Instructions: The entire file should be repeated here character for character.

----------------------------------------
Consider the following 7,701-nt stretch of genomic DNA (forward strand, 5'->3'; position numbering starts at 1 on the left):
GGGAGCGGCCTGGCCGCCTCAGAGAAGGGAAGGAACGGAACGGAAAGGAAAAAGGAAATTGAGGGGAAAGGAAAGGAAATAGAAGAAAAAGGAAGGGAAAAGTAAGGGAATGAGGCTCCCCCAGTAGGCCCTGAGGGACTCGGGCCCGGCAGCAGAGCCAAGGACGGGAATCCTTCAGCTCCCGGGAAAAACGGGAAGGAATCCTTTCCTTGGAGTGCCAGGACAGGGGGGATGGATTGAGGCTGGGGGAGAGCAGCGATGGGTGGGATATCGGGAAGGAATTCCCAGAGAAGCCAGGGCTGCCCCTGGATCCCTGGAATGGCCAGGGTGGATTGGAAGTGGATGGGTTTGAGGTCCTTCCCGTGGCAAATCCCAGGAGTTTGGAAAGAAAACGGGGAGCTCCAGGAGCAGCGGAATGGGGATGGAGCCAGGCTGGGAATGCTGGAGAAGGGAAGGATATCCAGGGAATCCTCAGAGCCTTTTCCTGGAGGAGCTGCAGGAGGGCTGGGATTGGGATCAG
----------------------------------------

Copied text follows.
Consider the following 7,701-nt stretch of genomic DNA (forward strand, 5'->3'; position numbering starts at 1 on the left):
GGGAGCGGCCTGGCCGCCTCAGAGAAGGGAAGGAACGGAACGGAAAGGAAAAAGGAAATTGAGGGGAAAGGAAAGGAAATAGAAGAAAAAGGAAGGGAAAAGTAAGGGAATGAGGCTCCCCCAGTAGGCCCTGAGGGACTCGGGCCCGGCAGCAGAGCCAAGGACGGGAATCCTTCAGCTCCCGGGAAAAACGGGAAGGAATCCTTTCCTTGGAGTGCCAGGACAGGGGGGATGGATTGAGGCTGGGGGAGAGCAGCGATGGGTGGGATATCGGGAAGGAATTCCCAGAGAAGCCAGGGCTGCCCCTGGATCCCTGGAATGGCCAGGGTGGATTGGAAGTGGATGGGTTTGAGGTCCTTCCCGTGGCAAATCCCAGGAGTTTGGAAAGAAAACGGGGAGCTCCAGGAGCAGCGGAATGGGGATGGAGCCAGGCTGGGAATGCTGGAGAAGGGAAGGATATCCAGGGAATCCTCAGAGCCTTTTCCTGGAGGAGCTGCAGGAGGGCTGGGATTGGGATCAG